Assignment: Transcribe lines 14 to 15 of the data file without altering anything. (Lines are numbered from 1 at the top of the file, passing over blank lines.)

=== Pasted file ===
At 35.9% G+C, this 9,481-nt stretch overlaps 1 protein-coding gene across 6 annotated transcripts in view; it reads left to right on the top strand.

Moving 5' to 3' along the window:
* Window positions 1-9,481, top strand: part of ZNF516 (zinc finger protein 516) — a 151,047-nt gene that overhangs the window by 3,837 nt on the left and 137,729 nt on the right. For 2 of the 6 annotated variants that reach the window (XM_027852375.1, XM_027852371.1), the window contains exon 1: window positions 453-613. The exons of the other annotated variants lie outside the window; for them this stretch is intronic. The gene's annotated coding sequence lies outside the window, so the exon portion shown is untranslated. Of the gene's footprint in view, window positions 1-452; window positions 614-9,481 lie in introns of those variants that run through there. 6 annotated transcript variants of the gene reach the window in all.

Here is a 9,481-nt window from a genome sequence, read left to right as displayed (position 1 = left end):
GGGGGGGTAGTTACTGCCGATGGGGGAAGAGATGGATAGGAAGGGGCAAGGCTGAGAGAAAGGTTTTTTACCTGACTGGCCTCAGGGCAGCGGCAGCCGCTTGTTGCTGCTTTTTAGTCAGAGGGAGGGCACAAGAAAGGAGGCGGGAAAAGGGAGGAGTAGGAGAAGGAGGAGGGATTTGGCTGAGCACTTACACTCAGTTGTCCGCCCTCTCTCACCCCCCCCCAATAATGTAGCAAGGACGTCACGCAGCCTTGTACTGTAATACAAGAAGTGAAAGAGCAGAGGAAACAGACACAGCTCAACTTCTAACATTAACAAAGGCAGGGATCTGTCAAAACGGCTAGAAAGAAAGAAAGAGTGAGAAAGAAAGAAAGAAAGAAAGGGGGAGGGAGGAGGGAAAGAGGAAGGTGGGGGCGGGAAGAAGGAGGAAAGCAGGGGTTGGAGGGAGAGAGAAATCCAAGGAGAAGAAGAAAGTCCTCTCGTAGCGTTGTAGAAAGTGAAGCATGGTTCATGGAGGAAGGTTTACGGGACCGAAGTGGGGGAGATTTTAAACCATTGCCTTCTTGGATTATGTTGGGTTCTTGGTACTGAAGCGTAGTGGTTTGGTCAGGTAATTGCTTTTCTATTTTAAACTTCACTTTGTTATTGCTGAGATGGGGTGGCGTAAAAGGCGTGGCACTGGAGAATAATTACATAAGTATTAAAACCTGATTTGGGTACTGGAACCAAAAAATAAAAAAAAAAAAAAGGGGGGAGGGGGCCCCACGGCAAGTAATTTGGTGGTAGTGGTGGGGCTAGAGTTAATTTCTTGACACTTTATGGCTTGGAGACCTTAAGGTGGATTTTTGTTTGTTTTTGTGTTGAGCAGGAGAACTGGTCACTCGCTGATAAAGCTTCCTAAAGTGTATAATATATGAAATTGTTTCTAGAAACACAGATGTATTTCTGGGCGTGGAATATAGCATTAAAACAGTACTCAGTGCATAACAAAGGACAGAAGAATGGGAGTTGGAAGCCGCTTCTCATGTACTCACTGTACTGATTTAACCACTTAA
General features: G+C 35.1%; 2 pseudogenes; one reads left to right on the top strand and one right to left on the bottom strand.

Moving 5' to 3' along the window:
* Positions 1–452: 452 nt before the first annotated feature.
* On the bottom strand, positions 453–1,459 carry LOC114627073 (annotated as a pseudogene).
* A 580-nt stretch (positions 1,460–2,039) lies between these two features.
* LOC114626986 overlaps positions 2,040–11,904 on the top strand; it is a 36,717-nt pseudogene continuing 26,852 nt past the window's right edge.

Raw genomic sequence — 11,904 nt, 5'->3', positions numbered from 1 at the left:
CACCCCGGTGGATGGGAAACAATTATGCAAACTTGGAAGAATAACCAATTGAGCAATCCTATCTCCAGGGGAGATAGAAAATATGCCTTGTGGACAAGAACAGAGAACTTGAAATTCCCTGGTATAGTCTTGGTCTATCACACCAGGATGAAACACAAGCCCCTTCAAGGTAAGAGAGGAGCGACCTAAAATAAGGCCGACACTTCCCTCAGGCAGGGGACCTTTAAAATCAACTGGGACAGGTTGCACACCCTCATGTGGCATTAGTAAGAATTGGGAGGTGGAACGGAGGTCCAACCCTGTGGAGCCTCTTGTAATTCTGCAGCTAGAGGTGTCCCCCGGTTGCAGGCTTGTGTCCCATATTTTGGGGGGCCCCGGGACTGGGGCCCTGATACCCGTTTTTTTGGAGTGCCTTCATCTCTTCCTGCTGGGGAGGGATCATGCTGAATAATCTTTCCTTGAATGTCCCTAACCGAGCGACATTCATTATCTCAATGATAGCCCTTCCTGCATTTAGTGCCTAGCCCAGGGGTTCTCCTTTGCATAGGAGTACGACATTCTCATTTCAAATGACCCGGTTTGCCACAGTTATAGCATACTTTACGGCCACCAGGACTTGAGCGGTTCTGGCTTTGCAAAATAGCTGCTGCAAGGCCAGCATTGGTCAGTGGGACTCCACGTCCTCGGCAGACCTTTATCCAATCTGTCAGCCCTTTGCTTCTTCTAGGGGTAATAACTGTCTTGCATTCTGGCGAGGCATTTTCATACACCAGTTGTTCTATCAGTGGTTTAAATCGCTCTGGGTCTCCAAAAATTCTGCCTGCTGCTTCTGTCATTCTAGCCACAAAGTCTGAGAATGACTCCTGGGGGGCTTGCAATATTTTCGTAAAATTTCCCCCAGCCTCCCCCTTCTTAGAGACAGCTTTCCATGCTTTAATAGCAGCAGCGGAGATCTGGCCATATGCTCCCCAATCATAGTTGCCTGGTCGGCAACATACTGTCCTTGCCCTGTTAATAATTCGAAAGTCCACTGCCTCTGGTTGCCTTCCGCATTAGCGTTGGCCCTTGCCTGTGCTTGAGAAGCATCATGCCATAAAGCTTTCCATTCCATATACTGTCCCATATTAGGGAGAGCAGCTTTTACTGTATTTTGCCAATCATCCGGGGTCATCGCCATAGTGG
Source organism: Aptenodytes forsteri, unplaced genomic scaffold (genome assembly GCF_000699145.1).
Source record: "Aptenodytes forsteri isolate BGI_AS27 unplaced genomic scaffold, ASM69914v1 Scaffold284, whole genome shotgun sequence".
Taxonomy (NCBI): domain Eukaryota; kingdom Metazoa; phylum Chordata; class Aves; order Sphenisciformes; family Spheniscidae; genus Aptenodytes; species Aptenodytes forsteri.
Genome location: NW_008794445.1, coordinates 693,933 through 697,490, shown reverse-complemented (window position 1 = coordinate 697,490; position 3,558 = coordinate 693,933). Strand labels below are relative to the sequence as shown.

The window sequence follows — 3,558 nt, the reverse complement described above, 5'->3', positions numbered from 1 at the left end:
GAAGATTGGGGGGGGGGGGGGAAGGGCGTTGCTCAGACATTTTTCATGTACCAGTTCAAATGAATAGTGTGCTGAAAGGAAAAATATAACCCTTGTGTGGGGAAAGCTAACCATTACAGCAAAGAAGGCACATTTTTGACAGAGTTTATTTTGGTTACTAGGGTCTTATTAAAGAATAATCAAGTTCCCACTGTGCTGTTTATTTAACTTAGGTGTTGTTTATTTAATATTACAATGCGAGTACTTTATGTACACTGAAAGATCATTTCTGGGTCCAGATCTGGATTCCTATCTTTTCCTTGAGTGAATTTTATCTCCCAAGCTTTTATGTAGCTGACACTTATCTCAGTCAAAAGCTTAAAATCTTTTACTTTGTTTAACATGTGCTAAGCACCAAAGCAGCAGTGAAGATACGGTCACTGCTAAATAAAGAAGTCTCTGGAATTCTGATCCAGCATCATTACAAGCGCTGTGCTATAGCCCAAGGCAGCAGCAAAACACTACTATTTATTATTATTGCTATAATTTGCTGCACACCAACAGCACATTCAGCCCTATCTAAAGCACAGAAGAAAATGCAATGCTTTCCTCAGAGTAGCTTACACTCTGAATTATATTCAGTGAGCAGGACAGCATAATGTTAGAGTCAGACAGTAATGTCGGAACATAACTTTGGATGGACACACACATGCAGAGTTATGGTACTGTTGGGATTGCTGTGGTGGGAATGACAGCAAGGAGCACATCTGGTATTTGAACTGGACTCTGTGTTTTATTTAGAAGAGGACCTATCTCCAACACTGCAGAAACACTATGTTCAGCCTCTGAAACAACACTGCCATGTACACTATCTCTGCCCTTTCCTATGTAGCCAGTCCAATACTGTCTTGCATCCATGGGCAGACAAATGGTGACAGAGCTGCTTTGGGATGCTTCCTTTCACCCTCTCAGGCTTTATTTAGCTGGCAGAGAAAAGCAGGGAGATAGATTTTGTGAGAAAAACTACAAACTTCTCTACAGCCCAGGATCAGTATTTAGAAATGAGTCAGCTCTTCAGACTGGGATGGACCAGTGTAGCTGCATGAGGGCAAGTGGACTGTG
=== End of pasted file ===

Source organism: Aptenodytes forsteri, unplaced genomic scaffold (genome assembly GCF_000699145.1).
Source record: "Aptenodytes forsteri isolate BGI_AS27 unplaced genomic scaffold, ASM69914v1 Scaffold284, whole genome shotgun sequence".